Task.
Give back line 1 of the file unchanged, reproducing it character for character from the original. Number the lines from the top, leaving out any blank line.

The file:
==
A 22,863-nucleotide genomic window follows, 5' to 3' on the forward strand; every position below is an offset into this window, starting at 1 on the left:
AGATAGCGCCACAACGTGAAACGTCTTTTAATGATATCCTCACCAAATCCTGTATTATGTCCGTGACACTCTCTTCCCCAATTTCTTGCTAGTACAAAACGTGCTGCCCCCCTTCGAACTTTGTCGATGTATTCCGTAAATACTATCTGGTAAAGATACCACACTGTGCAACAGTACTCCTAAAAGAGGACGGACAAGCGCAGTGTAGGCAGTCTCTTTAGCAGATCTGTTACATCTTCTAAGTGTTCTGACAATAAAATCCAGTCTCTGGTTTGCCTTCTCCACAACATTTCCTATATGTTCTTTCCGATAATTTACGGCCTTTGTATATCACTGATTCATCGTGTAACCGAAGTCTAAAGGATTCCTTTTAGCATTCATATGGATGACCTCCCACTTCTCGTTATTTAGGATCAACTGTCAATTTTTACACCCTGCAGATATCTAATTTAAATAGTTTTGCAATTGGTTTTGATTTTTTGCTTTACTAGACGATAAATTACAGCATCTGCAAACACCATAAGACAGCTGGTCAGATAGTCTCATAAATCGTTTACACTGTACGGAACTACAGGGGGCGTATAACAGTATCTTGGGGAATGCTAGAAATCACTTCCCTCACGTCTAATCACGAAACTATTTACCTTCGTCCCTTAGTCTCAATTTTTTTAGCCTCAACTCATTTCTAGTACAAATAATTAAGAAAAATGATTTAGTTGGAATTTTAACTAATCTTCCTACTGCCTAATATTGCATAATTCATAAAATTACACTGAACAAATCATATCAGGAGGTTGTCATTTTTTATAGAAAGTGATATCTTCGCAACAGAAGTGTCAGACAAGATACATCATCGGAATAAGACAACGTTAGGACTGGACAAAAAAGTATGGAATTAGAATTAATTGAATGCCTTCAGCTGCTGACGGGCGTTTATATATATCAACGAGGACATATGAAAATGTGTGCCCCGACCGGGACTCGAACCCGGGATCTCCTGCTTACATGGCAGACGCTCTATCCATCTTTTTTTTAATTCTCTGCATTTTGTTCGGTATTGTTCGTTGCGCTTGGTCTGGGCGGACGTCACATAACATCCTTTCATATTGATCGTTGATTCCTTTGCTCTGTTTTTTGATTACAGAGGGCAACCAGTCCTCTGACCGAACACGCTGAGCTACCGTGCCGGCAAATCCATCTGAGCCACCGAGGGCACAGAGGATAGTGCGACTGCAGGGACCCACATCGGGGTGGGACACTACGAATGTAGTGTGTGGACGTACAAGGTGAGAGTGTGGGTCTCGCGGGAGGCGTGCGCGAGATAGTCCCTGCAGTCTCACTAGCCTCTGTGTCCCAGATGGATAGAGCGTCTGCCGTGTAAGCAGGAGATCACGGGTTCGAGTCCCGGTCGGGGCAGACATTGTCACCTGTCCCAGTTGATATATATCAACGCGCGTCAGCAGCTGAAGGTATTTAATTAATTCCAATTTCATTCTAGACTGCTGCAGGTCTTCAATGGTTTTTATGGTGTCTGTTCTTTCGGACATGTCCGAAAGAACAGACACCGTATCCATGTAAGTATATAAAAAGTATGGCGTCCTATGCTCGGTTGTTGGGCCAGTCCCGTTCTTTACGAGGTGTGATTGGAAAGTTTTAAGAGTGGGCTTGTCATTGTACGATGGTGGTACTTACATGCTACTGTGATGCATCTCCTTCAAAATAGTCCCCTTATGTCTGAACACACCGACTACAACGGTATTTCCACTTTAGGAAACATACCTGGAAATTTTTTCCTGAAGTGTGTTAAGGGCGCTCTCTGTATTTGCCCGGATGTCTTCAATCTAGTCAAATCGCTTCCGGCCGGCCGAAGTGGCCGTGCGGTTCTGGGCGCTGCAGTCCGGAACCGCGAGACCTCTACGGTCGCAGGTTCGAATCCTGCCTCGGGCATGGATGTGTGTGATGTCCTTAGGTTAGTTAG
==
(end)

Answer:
A 22,863-nucleotide genomic window follows, 5' to 3' on the forward strand; every position below is an offset into this window, starting at 1 on the left: